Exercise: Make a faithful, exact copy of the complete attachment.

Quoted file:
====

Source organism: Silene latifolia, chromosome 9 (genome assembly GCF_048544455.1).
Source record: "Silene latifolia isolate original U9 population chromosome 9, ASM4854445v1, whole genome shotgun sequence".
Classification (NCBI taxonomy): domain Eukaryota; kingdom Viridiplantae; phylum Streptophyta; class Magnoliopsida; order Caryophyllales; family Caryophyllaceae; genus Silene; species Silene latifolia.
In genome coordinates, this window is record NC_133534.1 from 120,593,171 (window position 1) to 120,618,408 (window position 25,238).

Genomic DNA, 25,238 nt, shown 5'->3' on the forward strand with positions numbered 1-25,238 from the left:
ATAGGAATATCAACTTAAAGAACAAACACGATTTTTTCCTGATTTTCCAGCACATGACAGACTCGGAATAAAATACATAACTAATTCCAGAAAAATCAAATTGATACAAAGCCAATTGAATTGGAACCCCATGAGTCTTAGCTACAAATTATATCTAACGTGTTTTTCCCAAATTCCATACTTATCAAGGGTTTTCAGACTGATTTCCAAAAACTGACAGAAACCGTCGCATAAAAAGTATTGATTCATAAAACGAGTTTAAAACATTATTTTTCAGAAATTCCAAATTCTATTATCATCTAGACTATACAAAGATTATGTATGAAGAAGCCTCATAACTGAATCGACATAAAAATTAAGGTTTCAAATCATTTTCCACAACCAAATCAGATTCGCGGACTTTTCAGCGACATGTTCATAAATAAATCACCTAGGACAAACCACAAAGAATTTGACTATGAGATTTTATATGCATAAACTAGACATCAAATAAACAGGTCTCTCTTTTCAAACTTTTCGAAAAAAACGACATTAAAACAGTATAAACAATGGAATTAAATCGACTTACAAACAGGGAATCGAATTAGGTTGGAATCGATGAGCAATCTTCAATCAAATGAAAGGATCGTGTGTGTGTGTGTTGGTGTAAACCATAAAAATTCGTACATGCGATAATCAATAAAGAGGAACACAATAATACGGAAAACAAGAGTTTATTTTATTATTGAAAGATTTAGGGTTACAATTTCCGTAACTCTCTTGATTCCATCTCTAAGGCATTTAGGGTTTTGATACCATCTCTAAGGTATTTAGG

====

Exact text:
Source organism: Silene latifolia, chromosome 9 (genome assembly GCF_048544455.1).
Source record: "Silene latifolia isolate original U9 population chromosome 9, ASM4854445v1, whole genome shotgun sequence".
Classification (NCBI taxonomy): domain Eukaryota; kingdom Viridiplantae; phylum Streptophyta; class Magnoliopsida; order Caryophyllales; family Caryophyllaceae; genus Silene; species Silene latifolia.
In genome coordinates, this window is record NC_133534.1 from 120,593,171 (window position 1) to 120,618,408 (window position 25,238).

Genomic DNA, 25,238 nt, shown 5'->3' on the forward strand with positions numbered 1-25,238 from the left:
ATAGGAATATCAACTTAAAGAACAAACACGATTTTTTCCTGATTTTCCAGCACATGACAGACTCGGAATAAAATACATAACTAATTCCAGAAAAATCAAATTGATACAAAGCCAATTGAATTGGAACCCCATGAGTCTTAGCTACAAATTATATCTAACGTGTTTTTCCCAAATTCCATACTTATCAAGGGTTTTCAGACTGATTTCCAAAAACTGACAGAAACCGTCGCATAAAAAGTATTGATTCATAAAACGAGTTTAAAACATTATTTTTCAGAAATTCCAAATTCTATTATCATCTAGACTATACAAAGATTATGTATGAAGAAGCCTCATAACTGAATCGACATAAAAATTAAGGTTTCAAATCATTTTCCACAACCAAATCAGATTCGCGGACTTTTCAGCGACATGTTCATAAATAAATCACCTAGGACAAACCACAAAGAATTTGACTATGAGATTTTATATGCATAAACTAGACATCAAATAAACAGGTCTCTCTTTTCAAACTTTTCGAAAAAAACGACATTAAAACAGTATAAACAATGGAATTAAATCGACTTACAAACAGGGAATCGAATTAGGTTGGAATCGATGAGCAATCTTCAATCAAATGAAAGGATCGTGTGTGTGTGTGTTGGTGTAAACCATAAAAATTCGTACATGCGATAATCAATAAAGAGGAACACAATAATACGGAAAACAAGAGTTTATTTTATTATTGAAAGATTTAGGGTTACAATTTCCGTAACTCTCTTGATTCCATCTCTAAGGCATTTAGGGTTTTGATACCATCTCTAAGGTATTTAGG